What is the GOP looking for in Bill Cronon’s emails?
ASK THIS | April 04, 2011
The University of Wisconsin complies in part with the state's Republican Party's chilling request for a history professor's emails – but withholds those 'that fall within the orbit of academic freedom'
By Barry Sussman
Q. What did University of Wisconsin history professor William Cronon write that made the state GOP go after his emails?
Q. To what extent is the American Legislative Executive Council (ALEC) writing the bills that are popping up in state after state where Republicans are in power?
What made Wisconsin Republicans go after the emails of a history professor at the state university? And not just any history professor, but the incoming president of the American Historical Association?
The chilling request came on March 17, two days after Cronon published a blog post speculating about who might be behind what he called “a conservative flood tide that is sweeping through state legislatures right now,” including, of course, the union-busting laws in Wisconsin.
Wrote the professor:
"The most important group, I’m pretty sure, is the American Legislative Exchange Council (ALEC), which was founded in 1973 by Henry Hyde, Lou Barnett, and (surprise, surprise) Paul Weyrich. Its goal for the past forty years has been to draft “model bills” that conservative legislators can introduce in the 50 states. Its website claims that in each legislative cycle, its members introduce 1000 pieces of legislation based on its work, and claims that roughly 18% of these bills are enacted into law. (Among them was the controversial 2010 anti-immigrant law in Arizona.)
"If you’re as impressed by these numbers as I am, I’m hoping you’ll agree with me that it may be time to start paying more attention to ALEC and the bills its seeks to promote. You can start by studying ALEC’s own website. Begin with its home page at http://www.alec.org."
Nieman Watchdog has written about ALEC in the past, and specifically about ALEC in Wisconsin. The point made in our articles (here and here) was the same as Cronon’s: A little-known national organization is drawing up a lot of legislation; we should know more about it. The press should tell us who funds it, how unified its approach is. There clearly is a conservative flood tide of bills, as Cronon says; to what extent is it the work of ALEC? The group has legislators from all over the country as members; reporters should find out what bills ALEC is writing in their state.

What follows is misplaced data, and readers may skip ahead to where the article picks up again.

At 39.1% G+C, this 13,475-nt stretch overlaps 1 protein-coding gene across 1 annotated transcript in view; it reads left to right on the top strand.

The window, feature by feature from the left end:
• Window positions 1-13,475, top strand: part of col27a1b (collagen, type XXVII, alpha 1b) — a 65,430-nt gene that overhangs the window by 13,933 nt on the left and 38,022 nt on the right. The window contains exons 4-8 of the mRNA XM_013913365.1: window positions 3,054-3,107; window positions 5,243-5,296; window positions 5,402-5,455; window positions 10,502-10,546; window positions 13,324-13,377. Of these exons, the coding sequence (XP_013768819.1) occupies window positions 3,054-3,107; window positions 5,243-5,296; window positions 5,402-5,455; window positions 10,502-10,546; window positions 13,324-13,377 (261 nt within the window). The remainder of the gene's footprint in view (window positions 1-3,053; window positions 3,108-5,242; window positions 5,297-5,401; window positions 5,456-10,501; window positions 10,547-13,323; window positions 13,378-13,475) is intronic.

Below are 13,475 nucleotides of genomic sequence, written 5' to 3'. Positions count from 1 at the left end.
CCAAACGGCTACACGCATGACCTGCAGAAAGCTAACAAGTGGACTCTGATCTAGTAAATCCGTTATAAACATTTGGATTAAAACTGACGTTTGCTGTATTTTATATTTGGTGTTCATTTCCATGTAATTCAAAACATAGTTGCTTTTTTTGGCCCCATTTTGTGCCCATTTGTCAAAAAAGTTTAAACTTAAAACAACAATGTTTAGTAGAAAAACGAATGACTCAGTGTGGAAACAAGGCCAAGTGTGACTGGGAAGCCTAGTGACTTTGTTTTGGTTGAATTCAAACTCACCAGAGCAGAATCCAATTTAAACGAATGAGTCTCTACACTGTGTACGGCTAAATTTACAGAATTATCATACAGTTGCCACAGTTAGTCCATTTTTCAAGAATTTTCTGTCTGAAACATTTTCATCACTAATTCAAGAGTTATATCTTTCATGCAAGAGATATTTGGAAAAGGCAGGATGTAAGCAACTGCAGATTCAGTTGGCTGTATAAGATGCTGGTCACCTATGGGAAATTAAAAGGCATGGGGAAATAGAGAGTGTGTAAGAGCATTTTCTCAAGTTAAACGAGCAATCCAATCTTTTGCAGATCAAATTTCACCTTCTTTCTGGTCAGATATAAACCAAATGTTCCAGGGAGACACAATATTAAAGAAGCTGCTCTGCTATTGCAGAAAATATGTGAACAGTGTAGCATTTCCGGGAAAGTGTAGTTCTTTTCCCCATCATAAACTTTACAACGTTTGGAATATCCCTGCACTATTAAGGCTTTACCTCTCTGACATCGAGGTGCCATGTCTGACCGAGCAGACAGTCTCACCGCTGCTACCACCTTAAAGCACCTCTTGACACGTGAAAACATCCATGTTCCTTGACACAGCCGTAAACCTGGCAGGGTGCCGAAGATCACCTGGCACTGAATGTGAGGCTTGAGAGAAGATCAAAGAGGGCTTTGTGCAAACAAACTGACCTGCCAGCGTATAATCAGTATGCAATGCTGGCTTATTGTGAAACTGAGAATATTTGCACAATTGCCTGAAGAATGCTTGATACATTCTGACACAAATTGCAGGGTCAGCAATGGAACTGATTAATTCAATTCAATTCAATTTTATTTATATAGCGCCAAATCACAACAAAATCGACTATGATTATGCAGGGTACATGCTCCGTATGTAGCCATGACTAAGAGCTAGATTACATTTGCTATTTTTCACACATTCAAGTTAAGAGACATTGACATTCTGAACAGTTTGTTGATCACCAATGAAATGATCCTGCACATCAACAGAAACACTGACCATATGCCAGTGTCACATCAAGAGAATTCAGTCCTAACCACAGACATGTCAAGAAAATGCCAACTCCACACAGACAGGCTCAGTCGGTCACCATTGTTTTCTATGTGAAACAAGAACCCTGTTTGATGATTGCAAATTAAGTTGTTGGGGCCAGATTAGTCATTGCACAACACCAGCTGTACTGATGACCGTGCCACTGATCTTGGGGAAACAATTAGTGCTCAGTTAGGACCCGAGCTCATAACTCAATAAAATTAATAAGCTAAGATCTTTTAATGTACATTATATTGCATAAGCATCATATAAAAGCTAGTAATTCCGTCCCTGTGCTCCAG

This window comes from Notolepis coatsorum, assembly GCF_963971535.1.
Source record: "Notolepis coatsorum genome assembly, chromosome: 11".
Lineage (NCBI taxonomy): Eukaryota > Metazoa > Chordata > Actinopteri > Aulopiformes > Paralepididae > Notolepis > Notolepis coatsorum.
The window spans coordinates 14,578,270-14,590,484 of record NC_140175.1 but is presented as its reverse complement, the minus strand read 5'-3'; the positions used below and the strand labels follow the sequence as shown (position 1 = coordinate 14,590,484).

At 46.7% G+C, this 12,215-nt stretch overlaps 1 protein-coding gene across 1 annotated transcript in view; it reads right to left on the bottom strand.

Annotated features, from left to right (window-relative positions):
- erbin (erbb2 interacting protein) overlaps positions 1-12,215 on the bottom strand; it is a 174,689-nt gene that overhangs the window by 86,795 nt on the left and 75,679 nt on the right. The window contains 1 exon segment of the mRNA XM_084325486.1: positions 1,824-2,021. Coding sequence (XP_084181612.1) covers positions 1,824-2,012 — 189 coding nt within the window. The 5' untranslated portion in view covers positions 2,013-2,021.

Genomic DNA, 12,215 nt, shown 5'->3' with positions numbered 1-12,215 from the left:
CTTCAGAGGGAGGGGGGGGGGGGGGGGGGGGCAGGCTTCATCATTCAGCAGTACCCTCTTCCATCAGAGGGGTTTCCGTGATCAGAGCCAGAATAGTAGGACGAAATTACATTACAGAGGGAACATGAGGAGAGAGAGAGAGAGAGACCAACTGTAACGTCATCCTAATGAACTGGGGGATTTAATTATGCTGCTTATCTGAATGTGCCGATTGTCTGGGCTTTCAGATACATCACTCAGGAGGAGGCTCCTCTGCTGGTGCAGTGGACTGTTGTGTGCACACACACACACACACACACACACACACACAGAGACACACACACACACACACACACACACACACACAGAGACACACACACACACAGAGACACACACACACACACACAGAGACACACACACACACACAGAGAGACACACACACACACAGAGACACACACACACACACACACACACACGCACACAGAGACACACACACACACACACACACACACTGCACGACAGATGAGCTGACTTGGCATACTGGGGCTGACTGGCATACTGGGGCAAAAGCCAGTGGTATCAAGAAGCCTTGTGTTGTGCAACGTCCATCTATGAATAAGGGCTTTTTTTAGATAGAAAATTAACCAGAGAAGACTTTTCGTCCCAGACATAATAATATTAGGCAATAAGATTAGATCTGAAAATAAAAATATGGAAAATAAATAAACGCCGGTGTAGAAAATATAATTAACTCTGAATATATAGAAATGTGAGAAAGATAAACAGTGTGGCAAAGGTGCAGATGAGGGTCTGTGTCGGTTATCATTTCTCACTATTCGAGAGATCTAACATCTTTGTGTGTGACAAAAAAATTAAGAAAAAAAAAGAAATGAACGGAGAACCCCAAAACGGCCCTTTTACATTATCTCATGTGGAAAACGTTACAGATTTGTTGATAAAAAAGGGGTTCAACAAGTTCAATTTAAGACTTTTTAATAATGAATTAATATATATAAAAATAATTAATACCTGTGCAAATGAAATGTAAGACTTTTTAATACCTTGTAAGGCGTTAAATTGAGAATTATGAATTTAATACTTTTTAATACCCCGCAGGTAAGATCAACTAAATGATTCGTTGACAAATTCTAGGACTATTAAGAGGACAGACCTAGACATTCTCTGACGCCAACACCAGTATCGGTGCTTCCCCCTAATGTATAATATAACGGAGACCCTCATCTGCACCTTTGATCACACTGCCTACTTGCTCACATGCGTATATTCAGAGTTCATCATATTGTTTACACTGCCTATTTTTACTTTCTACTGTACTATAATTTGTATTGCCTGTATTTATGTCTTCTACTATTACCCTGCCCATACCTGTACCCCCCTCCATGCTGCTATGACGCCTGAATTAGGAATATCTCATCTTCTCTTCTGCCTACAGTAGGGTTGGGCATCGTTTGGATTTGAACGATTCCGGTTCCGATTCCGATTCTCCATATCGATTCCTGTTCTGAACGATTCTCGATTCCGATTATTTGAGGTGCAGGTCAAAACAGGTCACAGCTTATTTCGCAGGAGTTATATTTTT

On March 21, Prof. Cronon, without mentioning ALEC, had an op ed in the New York Times detailing the rich tradition of the Republican Party in Wisconsin....until now.
For its part, ALEC states that there have been “poor reporting and gross misrepresentation” of its positions on pension reform and collective bargaining. In a news release on March 30, ALEC said it has not sent “ground troops” to Wisconsin and “is not coordinating a ground campaign on collective bargaining.” These statements of course leave a lot of room for things ALEC could be doing.
The news release also stated that “ALEC has been working with the New York Times and Wall Street Journal over the past couple of weeks to satisfy their inquiries” and that both papers have decided “that there is no story.” No story regarding what? The email didn’t exactly specify. But there has been recent copy in the New York 'Times on ALEC. On March 25, a Times editorial noted that Cronon had pointed to ALEC as part of a “powerful network of conservatives working to undermine union rights and disenfranchise Democratic voters in many states.” Paul Krugman also mentioned ALEC.
And on April 1, the Times website ran a story on EPA regulation of greenhouse gases that included strong criticism of the group. It cited a 2010 report by a trial lawyers’ organization, the American Association for Justice, that described it this way:
"On its surface, ALEC’s membership is mostly comprised of thousands of state legislators. Each pays a nominal membership fee in order to attend ALEC retreats and receive model legislation. But ALEC’s corporate contributors pay a king’s ransom to gain access to legislators and distribute their corporate-crafted legislation. As a result, thousands of bills have been introduced across the country that would protect corporate interests at the expense of consumers’ rights."
As for the Wisconsin GOP requests for Prof. Cronon’s emails, University chancellor Biddy Martin agreed to the request and said on April 1 that the school would “release the records…that we believe are in compliance with state law.” But Martin specified that some types of emails would be excluded, including "what we consider to be the private email exchanges among scholars that fall within the orbit of academic freedom and all that is entailed by it."
There were so many exclusions, in fact, that Talking Points Memo wrote, “reading through that list, one gets the feeling that there would not be very much left.” So how did the GOP respond to that? TPM noted that state Republican Party executive director Mark Jefferson thanked the university for complying, and thanked Chancellor Martin for her statement. Sounds like – just a guess – Jefferson knew in advance what was coming, had agreed not to press the issue, and claimed victory.
Barry Sussman is the editor of the Nieman Watchdog Project. He is the author of The Great Cover-Up: Nixon and the Scandal of Watergate, now in its fourth edition.